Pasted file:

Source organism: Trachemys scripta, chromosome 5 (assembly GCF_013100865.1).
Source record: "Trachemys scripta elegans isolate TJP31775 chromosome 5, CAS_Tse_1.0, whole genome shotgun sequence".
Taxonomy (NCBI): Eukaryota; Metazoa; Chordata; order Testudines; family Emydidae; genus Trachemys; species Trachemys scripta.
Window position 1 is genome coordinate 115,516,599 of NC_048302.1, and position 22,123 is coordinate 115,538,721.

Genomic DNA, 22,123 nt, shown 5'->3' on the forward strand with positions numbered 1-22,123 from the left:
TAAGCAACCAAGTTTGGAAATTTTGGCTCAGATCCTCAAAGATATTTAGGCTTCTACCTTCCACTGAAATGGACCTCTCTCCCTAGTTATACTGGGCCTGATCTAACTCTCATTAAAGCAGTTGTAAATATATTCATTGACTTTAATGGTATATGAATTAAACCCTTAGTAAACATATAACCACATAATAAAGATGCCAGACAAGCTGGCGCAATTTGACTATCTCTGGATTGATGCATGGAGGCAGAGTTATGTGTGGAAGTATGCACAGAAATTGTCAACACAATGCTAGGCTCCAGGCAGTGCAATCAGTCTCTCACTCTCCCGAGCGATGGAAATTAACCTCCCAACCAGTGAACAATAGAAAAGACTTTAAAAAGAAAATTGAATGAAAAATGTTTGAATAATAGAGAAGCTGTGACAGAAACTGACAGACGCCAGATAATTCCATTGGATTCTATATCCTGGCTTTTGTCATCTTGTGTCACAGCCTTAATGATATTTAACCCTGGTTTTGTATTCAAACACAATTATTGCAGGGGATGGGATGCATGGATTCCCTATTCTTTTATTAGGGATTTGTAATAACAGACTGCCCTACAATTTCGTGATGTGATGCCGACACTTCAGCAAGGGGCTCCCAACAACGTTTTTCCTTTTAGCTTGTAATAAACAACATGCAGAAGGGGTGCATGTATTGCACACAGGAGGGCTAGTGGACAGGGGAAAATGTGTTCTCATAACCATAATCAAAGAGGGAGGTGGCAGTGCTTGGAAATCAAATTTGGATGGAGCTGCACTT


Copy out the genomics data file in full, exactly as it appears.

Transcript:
Source organism: Trachemys scripta, chromosome 5 (assembly GCF_013100865.1).
Source record: "Trachemys scripta elegans isolate TJP31775 chromosome 5, CAS_Tse_1.0, whole genome shotgun sequence".
Taxonomy (NCBI): Eukaryota; Metazoa; Chordata; order Testudines; family Emydidae; genus Trachemys; species Trachemys scripta.
Window position 1 is genome coordinate 115,516,599 of NC_048302.1, and position 22,123 is coordinate 115,538,721.

Genomic DNA, 22,123 nt, shown 5'->3' on the forward strand with positions numbered 1-22,123 from the left:
TAAGCAACCAAGTTTGGAAATTTTGGCTCAGATCCTCAAAGATATTTAGGCTTCTACCTTCCACTGAAATGGACCTCTCTCCCTAGTTATACTGGGCCTGATCTAACTCTCATTAAAGCAGTTGTAAATATATTCATTGACTTTAATGGTATATGAATTAAACCCTTAGTAAACATATAACCACATAATAAAGATGCCAGACAAGCTGGCGCAATTTGACTATCTCTGGATTGATGCATGGAGGCAGAGTTATGTGTGGAAGTATGCACAGAAATTGTCAACACAATGCTAGGCTCCAGGCAGTGCAATCAGTCTCTCACTCTCCCGAGCGATGGAAATTAACCTCCCAACCAGTGAACAATAGAAAAGACTTTAAAAAGAAAATTGAATGAAAAATGTTTGAATAATAGAGAAGCTGTGACAGAAACTGACAGACGCCAGATAATTCCATTGGATTCTATATCCTGGCTTTTGTCATCTTGTGTCACAGCCTTAATGATATTTAACCCTGGTTTTGTATTCAAACACAATTATTGCAGGGGATGGGATGCATGGATTCCCTATTCTTTTATTAGGGATTTGTAATAACAGACTGCCCTACAATTTCGTGATGTGATGCCGACACTTCAGCAAGGGGCTCCCAACAACGTTTTTCCTTTTAGCTTGTAATAAACAACATGCAGAAGGGGTGCATGTATTGCACACAGGAGGGCTAGTGGACAGGGGAAAATGTGTTCTCATAACCATAATCAAAGAGGGAGGTGGCAGTGCTTGGAAATCAAATTTGGATGGAGCTGCACTT